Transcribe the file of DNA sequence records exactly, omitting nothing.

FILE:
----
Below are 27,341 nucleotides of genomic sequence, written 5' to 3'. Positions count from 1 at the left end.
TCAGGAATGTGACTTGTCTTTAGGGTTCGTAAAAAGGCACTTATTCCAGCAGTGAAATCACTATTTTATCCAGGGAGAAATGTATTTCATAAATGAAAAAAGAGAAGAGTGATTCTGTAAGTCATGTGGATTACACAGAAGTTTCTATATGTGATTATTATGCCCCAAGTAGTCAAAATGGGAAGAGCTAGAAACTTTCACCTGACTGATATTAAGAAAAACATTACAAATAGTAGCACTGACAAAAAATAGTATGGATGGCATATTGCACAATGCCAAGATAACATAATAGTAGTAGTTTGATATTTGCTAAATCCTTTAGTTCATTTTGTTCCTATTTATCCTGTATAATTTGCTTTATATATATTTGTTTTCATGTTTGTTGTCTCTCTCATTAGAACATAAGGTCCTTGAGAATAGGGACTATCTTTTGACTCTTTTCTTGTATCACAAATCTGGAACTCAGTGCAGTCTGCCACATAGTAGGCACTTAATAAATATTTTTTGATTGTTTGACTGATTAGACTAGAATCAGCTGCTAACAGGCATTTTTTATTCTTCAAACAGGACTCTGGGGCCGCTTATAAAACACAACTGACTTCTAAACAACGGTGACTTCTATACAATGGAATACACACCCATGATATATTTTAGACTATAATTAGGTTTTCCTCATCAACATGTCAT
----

Below are 27,341 nucleotides of genomic sequence, written 5' to 3'. Positions count from 1 at the left end.
TCAGGAATGTGACTTGTCTTTAGGGTTCGTAAAAAGGCACTTATTCCAGCAGTGAAATCACTATTTTATCCAGGGAGAAATGTATTTCATAAATGAAAAAAGAGAAGAGTGATTCTGTAAGTCATGTGGATTACACAGAAGTTTCTATATGTGATTATTATGCCCCAAGTAGTCAAAATGGGAAGAGCTAGAAACTTTCACCTGACTGATATTAAGAAAAACATTACAAATAGTAGCACTGACAAAAAATAGTATGGATGGCATATTGCACAATGCCAAGATAACATAATAGTAGTAGTTTGATATTTGCTAAATCCTTTAGTTCATTTTGTTCCTATTTATCCTGTATAATTTGCTTTATATATATTTGTTTTCATGTTTGTTGTCTCTCTCATTAGAACATAAGGTCCTTGAGAATAGGGACTATCTTTTGACTCTTTTCTTGTATCACAAATCTGGAACTCAGTGCAGTCTGCCACATAGTAGGCACTTAATAAATATTTTTTGATTGTTTGACTGATTAGACTAGAATCAGCTGCTAACAGGCATTTTTTATTCTTCAAACAGGACTCTGGGGCCGCTTATAAAACACAACTGACTTCTAAACAACGGTGACTTCTATACAATGGAATACACACCCATGATATATTTTAGACTATAATTAGGTTTTCCTCATCAACATGTCAT